Hours after a 2005 recording of Donald Trump was made public last week, in which the Republican presidential nominee boasted in explicit terms about groping women, Republican gubernatorial candidate Chris Sununu issued a one-sentence statement: “Mr. Trump’s comments are repugnant, unacceptable and offensive.”
But when it comes to supporting Trump as president, Sununu’s campaign says nothing has changed. He still plans to back Trump as the Republican party’s nominee.
The same goes for Rep. Frank Guinta, who also denounced Trump’s comments as unacceptable and also still plans to support Trump moving forward, according to his campaign.
Sununu and Guinta’s continued allegiance to Trump stands in contrast to Sen. Kelly Ayotte, who was one of a number of prominent Republicans to rescind support in recent days specifically because of the comments revealed in the newly released recordings.
New Hampshire House Speaker Shawn Jasper, meanwhile, says he’s still making up his mind about what he’s going to do on Nov. 8. While Jasper says this isn’t the first time he’s been disappointed in Trump’s comments, he says the nature of the statements in the tape that resurfaced were fundamentally different.
“It’s one thing to call people names. And I think that’s been a huge problem for me, the way he has treated women in his comments,” Jasper said. “This time he actually said that he had took specific actions – I see an attractive woman, I just kiss her, and I just grab her, and they let you do that because you’re famous. And that took it to a whole different level.”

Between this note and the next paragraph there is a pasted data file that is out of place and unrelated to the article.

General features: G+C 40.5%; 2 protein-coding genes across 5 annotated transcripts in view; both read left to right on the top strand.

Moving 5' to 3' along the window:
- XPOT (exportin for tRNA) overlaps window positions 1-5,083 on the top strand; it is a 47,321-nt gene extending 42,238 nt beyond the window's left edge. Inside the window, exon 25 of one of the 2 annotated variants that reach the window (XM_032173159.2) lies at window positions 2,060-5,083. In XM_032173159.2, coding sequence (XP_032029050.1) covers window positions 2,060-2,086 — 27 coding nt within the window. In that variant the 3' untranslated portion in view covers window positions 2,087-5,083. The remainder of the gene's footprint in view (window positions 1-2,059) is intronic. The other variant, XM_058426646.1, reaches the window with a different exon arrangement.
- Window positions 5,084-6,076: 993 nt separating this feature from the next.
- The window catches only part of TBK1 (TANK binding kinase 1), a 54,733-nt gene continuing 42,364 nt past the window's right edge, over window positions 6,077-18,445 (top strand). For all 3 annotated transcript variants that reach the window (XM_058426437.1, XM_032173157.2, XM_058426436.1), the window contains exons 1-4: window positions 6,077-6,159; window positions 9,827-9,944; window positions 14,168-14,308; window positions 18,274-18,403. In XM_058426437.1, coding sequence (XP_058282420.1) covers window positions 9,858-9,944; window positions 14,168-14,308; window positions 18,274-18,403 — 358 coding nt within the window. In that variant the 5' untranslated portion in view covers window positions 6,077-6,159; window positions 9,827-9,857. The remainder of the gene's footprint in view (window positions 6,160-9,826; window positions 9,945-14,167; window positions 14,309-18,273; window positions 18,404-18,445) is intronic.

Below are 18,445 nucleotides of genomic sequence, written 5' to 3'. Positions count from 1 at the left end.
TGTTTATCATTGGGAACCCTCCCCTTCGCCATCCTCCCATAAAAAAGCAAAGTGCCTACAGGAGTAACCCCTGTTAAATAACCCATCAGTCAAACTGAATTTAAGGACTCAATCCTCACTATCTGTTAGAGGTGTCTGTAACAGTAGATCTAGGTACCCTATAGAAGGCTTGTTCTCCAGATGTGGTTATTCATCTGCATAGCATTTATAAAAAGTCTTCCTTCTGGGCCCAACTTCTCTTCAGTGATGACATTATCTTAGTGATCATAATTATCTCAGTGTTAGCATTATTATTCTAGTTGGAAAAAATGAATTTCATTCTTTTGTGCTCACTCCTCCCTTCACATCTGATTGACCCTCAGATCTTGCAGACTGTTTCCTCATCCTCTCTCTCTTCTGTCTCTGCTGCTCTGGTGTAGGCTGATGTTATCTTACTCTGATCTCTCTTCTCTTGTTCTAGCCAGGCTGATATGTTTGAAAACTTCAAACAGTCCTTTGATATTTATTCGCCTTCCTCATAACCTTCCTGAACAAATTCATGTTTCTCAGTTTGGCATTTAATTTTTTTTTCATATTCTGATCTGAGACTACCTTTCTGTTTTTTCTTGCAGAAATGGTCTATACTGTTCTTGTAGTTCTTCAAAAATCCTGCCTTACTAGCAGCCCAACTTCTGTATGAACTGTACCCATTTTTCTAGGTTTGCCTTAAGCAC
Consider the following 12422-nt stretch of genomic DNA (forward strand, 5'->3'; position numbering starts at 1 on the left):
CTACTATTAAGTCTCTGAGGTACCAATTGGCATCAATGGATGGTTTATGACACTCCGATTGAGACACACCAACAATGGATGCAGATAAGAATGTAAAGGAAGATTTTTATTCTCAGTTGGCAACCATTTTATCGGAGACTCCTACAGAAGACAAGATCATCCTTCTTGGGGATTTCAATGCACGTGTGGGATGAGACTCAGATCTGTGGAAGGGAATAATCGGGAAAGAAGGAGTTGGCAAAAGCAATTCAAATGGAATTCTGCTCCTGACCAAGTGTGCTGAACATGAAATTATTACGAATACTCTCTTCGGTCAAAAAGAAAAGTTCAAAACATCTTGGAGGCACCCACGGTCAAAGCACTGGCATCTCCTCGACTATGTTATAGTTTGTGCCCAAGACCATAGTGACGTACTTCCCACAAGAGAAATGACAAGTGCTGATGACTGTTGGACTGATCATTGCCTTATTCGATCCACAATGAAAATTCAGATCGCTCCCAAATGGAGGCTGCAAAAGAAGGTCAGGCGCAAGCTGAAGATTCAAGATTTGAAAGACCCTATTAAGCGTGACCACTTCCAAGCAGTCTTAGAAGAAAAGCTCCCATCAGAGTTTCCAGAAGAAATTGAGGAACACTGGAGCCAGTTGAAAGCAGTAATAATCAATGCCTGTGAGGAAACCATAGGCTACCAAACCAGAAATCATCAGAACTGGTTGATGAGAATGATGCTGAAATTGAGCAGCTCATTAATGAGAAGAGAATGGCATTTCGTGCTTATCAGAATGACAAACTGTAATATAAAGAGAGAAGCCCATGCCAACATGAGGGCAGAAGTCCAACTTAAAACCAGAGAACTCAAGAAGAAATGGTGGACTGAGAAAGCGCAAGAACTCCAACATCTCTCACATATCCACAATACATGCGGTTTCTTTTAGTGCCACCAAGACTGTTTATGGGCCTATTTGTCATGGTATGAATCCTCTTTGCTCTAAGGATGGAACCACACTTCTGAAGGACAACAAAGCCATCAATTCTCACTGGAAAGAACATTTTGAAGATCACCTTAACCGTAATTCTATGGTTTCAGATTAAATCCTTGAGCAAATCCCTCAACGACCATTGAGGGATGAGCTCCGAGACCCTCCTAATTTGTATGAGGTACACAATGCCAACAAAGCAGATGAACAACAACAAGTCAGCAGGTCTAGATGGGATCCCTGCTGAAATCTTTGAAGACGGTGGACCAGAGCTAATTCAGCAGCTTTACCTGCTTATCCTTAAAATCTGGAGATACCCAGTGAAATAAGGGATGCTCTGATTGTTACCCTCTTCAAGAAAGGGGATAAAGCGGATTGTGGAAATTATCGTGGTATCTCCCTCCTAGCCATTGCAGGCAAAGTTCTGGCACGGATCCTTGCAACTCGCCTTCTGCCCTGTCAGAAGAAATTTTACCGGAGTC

Referring to the most recent debate, Jasper said he was disappointed that it took several questions from the moderator for Trump to say that he didn’t do the things he was describing in the tapes.
“Last night, it took Anderson Cooper three times to get Trump to actually say, no, I’ve never done those things,” Jasper added. “So obviously that’s somewhat concerning that it took him that long to even say no, I haven’t done that.”
Still, Jasper isn’t ruling out the possibility of still voting for Trump – if he “shows that he’s not the person he showed himself to be in that tape.” He knows he’ll never vote for Hillary Clinton, but he’s also leaving open the possibility of not voting for any presidential candidate at all, depending on what additional revelations about Trump might emerge in the next month.
But New Hampshire Democrats say these latest comments should be more than enough to get Republicans to disavow Trump – singling out Sununu, in particular.
Representative Cindy Rosenwald, of Nashua, said there have been plenty of incidents before now that should have given Sununu pause.
“What is repugnant is that you stood with Donald Trump when he attacked a Gold Star family whose son died fighting to defend this country. What is offensive is that you stood with Donald Trump after he launched a racist attack against a federal judge. And what is unacceptable is that you support a man who mocked people with disabilities,” Rosenwald said at a press conference organized by the New Hampshire Democratic Party in Concord Monday morning. “None of these actions, which are repugnant for a private citizen let alone a presidential candidate caused Trump to lose Chris Sununu’s support.”
Sununu, in response, said he was disappointed by the tenor of the political conversation driven by both Clinton and Trump – and that he would continue to focus on his gubernatorial campaign “despite desperate attempts to distract from serious issues.”